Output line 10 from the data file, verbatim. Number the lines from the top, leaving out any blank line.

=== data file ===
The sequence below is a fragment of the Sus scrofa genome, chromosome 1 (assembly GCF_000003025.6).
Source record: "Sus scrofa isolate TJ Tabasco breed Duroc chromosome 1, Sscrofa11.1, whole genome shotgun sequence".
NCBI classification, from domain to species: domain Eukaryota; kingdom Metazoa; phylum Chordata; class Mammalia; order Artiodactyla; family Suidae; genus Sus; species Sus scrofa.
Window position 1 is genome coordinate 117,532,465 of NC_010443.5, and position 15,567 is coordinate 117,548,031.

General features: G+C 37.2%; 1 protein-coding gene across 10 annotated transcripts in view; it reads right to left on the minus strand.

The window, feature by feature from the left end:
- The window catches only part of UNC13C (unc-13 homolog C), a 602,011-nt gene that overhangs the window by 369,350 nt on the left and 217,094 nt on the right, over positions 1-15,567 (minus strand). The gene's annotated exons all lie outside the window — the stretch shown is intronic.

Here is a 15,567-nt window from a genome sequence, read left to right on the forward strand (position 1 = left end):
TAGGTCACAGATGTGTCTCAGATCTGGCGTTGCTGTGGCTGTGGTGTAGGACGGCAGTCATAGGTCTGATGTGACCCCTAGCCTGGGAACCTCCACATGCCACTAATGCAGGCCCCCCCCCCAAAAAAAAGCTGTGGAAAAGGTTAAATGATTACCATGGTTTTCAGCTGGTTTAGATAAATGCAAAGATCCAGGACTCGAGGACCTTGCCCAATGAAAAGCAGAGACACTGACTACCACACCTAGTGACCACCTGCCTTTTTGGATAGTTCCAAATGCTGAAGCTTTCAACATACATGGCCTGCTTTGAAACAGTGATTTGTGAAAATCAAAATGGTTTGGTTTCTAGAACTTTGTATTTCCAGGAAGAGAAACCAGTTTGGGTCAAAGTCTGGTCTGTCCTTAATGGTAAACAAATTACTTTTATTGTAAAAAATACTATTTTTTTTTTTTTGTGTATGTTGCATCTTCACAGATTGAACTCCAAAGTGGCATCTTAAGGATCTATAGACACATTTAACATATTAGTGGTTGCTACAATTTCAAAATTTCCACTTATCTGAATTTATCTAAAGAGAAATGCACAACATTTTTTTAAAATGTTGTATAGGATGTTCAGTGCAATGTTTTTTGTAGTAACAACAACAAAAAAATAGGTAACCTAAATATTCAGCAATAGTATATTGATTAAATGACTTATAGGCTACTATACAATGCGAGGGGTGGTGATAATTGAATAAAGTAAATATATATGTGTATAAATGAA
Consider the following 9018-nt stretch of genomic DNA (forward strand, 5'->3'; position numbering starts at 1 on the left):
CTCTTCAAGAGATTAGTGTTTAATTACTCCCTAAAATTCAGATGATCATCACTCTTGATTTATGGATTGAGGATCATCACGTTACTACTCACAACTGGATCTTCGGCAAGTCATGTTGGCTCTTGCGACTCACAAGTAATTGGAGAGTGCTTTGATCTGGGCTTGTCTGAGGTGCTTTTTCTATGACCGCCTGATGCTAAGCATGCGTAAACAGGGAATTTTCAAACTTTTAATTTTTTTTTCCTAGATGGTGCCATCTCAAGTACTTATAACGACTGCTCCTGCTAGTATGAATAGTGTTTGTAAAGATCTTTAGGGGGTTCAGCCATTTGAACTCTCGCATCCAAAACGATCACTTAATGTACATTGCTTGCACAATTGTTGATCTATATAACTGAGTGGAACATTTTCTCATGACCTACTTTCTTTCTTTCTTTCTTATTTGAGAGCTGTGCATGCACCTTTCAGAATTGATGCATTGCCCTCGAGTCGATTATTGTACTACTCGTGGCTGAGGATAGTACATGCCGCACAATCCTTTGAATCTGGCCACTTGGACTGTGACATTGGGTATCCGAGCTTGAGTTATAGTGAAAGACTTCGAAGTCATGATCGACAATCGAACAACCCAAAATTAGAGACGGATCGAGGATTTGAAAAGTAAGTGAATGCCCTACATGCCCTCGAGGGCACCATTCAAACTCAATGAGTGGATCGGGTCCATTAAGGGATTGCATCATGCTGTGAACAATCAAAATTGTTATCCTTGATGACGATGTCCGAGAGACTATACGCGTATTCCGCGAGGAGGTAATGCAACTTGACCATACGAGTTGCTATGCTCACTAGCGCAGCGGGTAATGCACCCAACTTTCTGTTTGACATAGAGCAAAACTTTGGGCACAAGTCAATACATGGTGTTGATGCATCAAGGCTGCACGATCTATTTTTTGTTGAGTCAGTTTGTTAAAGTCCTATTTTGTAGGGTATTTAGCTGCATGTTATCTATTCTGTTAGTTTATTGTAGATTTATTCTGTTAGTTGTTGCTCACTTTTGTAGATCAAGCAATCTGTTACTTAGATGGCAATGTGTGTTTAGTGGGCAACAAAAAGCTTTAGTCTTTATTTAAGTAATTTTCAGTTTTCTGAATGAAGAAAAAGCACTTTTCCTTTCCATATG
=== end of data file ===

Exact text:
Consider the following 9018-nt stretch of genomic DNA (forward strand, 5'->3'; position numbering starts at 1 on the left):